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Police warn residents about latest scams to hit metro

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KANSAS CITY, Mo. — Scams are a dime a dozen, so you'd think we'd become immune to falling for them.

But local police say the scammers are just getting smarter and trying to stay a step ahead, and so we need to be more vigilant.

"People are becoming much sharper, and I'm becoming much older, and so, there`s a diminishing capability on my part, and an increasing capability on the part of those who will do ill," says 74 year old Chet Hanson, who received a notice during tax season.

"It said you have $20,000 due and it`s due in 11 days," Hanson adds, "We hadn't filed our taxes yet, and we had overpaid, so we we`re surprised to get that."

It can get confusing, so he called their accountant, and he still doesn't know what will come of it.

"Everything is up in the air, and I know that we are not going through this alone, I know there are thousands and thousands of people," Hanson says.

Hanson is right, and on Thursday the Kansas City, Missouri Police Department held a meeting to address scams and fraud issues. Police discussed the 12 most common scams they regularly see. They say the scams and scammers are constantly changing their tactics, but they say the common premise usually stays the same.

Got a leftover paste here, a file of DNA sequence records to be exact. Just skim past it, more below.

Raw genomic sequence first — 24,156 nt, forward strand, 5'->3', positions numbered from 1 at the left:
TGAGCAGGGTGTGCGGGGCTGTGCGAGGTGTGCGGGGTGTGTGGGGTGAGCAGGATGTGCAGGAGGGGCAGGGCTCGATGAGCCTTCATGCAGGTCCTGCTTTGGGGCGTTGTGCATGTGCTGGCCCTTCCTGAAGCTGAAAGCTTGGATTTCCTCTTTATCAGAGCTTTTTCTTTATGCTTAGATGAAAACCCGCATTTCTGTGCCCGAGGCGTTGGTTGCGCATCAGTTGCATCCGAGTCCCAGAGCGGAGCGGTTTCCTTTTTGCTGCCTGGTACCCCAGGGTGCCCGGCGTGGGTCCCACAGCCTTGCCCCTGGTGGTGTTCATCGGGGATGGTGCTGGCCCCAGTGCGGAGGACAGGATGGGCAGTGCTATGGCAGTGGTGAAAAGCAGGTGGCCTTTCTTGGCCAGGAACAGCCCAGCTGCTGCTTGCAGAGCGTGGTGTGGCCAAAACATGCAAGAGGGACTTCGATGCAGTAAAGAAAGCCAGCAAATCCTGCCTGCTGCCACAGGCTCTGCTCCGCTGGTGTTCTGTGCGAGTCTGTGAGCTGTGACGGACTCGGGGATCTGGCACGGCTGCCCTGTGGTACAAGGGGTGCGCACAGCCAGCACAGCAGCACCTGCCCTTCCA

"They don`t stay necessarily in Kansas City," says Sgt. Rickett, "Many times our suspect is on the coasts, or overseas, well out of the Kansas City area, which leads to a huge jurisdiction issue, which leads us to have to fight the laws of not only our state, but other states, and of course other countries."

Sgt. Rickett says scams affect everyone.

"If it sounds too good to be true, it really might be," adds Sgt. Rickett.

The 12 he sees most often deal with banking, grandparents/family , immigration, job opportunities, legal based, on-line computer repair, on-line, over-payment, real estate, sweepstakes, taxes and utility services.

Hanson says he was told it could take months to get answers—if ever—and the uncertainty is unsettling.

"This scam, I'm from California, and I'm used to earth quakes, and you feel very unsure about what you`re standing on in an earthquake, and we kind of feel that way right now," says Hanson.

Sgt. Rickett says it`s okay to question something that doesn't seem right -talk to a professional or someone you trust before you commit. If it's legitimate, the person or business will not have a problem with you getting back to them.

For more tips on how to protect yourself, click here.